2. The New Testament retained texts that placed Jesus in a bad light. Someone trying to prove that Jesus was God would not have done this.
3. The writers also included difficult passages in the text (which a fraudulent author would not have done).
4. They wrote self-incriminating stories (fraudulent authors do not invent bad stories about themselves).
5. They distinguished Jesus’ words from their own (showing they were reporting, not creating, His words).
6. They did not deny their testimony under persecution or the threat of death (which weeds out the insincere).

The cumulative weight of the multiple and independent lines of testimony is overwhelming support for the historicity of the New Testament. No other book in the world has anything close to this much evidence for its authenticity.

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Jerusalem reference found on ancient wine ledger

The Israel Antiquities Authority (IAA) seized the 2,700-year-old papyrus from thieves who had taken it from a desert cave near the Dead Sea.
Two lines in Hebrew detail the shipment of wine from the king's household.
"From the king's maidservant, from Na'arat, jars of wine, to Jerusalem," it reads.
"The document represents extremely rare evidence of the existence of an organized administration in the Kingdom of Judah," said Dr Eitan Klein of the IAA.

http://www.christianitytoday.com/ct/2016/december-web-only/biblical-archaeology-top-ten-discoveries-of-2016.html?start=1

Archaeologists link remains of destroyed palace to reign of King Solomon


A MONUMENTAL palace from the era of Israel’s King Solomon has been uncovered in the ancient royal city of Gezer, sparking new hope of evidence for the elusive biblical king.

http://www.news.com.au/technology/science/archaeology/archaeologists-link-remains-of-destroyed-palace-to-reign-of-king-solomon/news-story/3240eb29a19f8b09e5377c72f15ab0d1

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Archaeological Evidence Which Proves the Bible is True

https://planetzion.wordpress.com/2014/08/18/archaeological-evidence-which-proves-the-bible-is-true/

Professor Adam Zertal, chairman of Archaeology Department of the University of Haifa, found this altar on April 6, 1980 on Mt. Ebal while doing an archaeological survey of the area. He was once an atheist, when asked about his find he replied, “We discovered this place, all covered with stones, in April 1980. At that time I never dreamt that we were dealing with the altar, because I was taught in Tel Aviv University – the center of anti-Biblical tendencies, where I learned that Biblical theories are untrue, and that Biblical accounts were written later, and the like. I didn’t even know of the story of the Joshua’s altar. But we surveyed every meter of the site, and in the course of nine years of excavation, we discovered a very old structure with no parallels to anything we had seen before. It was 9 by 7 meters, and 4 meters high, with two stone ramps, and a kind of veranda, known as the ‘sovev,’ around.” This altar is described to us in the following scriptures:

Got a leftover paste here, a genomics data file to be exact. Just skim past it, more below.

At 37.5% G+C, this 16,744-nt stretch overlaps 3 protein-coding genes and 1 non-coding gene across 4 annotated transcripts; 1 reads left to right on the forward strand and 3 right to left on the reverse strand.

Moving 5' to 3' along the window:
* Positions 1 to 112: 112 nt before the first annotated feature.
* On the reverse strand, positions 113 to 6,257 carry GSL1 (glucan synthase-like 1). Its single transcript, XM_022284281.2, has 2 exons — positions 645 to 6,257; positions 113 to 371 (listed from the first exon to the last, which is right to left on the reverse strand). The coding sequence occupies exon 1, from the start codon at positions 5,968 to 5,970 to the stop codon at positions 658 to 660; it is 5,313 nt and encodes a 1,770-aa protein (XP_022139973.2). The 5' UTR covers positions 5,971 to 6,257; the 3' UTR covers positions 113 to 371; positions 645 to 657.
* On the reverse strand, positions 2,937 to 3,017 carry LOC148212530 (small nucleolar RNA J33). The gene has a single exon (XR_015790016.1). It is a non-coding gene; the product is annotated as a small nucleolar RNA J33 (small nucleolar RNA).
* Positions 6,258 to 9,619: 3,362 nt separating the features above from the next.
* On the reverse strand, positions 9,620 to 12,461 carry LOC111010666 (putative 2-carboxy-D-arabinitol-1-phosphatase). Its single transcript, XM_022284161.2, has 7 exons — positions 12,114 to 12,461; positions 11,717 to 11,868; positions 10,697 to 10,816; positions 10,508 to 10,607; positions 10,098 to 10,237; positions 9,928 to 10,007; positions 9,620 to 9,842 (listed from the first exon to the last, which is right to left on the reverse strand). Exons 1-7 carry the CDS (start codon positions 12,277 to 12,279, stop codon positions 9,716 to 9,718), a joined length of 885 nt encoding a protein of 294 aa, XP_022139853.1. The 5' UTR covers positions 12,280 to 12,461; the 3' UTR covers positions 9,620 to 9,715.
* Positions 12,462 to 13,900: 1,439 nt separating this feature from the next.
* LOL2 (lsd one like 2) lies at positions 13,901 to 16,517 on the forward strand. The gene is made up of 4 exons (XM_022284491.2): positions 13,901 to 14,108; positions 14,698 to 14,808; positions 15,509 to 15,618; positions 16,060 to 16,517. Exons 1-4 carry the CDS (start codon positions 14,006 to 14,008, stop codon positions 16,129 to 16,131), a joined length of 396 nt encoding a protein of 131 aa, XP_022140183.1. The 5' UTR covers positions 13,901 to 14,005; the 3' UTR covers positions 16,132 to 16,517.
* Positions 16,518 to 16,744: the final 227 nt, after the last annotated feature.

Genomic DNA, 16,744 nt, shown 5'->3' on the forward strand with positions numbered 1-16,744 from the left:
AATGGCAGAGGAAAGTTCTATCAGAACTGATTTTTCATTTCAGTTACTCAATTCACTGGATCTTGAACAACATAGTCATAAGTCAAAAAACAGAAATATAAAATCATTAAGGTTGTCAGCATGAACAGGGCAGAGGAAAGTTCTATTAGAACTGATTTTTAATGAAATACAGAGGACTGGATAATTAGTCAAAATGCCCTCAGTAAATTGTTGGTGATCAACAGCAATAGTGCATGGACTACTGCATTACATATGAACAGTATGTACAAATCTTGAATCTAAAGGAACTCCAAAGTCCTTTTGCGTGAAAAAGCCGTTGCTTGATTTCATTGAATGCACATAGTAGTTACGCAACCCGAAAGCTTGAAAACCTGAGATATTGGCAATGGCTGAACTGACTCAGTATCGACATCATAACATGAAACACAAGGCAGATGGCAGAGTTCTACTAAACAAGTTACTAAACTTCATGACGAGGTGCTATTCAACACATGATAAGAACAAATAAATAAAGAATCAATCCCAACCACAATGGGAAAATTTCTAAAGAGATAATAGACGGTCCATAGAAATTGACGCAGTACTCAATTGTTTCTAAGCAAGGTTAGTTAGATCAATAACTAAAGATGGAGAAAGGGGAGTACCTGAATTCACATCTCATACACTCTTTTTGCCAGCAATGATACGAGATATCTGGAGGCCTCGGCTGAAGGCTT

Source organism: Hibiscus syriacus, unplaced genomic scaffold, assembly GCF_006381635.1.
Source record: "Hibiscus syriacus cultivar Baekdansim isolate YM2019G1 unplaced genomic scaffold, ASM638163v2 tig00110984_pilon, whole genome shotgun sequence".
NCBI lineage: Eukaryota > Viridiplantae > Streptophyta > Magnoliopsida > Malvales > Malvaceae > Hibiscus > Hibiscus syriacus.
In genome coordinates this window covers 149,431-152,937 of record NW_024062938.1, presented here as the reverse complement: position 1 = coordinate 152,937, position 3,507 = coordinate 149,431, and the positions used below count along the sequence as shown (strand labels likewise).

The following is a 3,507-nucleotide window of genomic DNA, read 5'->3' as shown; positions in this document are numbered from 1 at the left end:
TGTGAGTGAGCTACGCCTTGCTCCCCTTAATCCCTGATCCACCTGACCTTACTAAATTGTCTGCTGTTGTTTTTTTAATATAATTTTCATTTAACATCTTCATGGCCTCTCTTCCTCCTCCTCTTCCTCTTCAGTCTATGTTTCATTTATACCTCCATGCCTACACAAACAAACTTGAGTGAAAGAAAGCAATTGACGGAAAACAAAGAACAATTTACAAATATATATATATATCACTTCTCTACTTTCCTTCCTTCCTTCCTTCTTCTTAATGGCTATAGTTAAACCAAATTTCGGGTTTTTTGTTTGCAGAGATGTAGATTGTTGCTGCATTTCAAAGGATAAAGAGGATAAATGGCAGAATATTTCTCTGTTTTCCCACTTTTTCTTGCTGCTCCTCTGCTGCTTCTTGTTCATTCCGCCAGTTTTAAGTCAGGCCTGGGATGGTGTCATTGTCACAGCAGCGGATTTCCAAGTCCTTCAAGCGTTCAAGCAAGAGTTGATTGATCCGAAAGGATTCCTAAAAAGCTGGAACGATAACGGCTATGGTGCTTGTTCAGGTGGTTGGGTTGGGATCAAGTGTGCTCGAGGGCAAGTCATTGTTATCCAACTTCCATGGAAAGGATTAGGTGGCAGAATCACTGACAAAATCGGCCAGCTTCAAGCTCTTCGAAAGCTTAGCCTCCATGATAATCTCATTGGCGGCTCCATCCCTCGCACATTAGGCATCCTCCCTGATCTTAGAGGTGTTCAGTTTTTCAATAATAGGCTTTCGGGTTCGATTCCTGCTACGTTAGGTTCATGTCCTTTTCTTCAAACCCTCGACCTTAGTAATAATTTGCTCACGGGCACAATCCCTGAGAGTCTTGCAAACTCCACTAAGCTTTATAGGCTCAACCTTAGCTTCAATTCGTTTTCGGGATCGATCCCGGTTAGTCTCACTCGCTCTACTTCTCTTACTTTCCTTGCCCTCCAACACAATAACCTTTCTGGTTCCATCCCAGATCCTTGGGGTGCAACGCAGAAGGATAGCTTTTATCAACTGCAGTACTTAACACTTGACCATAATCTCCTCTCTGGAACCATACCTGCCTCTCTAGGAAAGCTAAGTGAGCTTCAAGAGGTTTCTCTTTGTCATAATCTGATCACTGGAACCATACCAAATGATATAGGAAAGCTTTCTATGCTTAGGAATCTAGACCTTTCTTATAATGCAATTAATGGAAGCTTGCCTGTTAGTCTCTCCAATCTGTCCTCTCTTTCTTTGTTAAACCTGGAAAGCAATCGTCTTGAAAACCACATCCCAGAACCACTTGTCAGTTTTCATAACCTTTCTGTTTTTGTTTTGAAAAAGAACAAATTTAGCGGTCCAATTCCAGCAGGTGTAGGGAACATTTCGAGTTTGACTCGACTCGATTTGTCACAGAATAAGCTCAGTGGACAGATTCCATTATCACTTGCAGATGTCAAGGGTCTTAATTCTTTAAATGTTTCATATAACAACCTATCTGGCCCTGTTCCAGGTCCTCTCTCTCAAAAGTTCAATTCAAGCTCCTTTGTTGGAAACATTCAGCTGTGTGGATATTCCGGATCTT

Joshua 8:30, 31
Then Joshua built an altar unto the LORD God of Israel in mount Ebal,
As Moses the servant of the LORD commanded the children of Israel, as it is written in the book of the law of Moses, an altar of whole stones, over which no man hath lift up any iron: and they offered thereon burnt offerings unto the LORD, and sacrificed peace offerings.

Deuteronomy 27:4, 5
Therefore it shall be when ye be gone over Jordan, that ye shall set up these stones, which I command you this day, in mount Ebal, and thou shalt plaister them with plaister.
And there shalt thou build an altar unto the LORD thy God, an altar of stones: thou shalt not lift up any iron tool upon them.

Exodus 20:25, 26
And if thou wilt make me an altar of stone, thou shalt not build it of hewn stone: for if thou lift up thy tool upon it, thou hast polluted it.
Neither shalt thou go up by steps unto mine altar, that thy nakedness be not discovered thereon.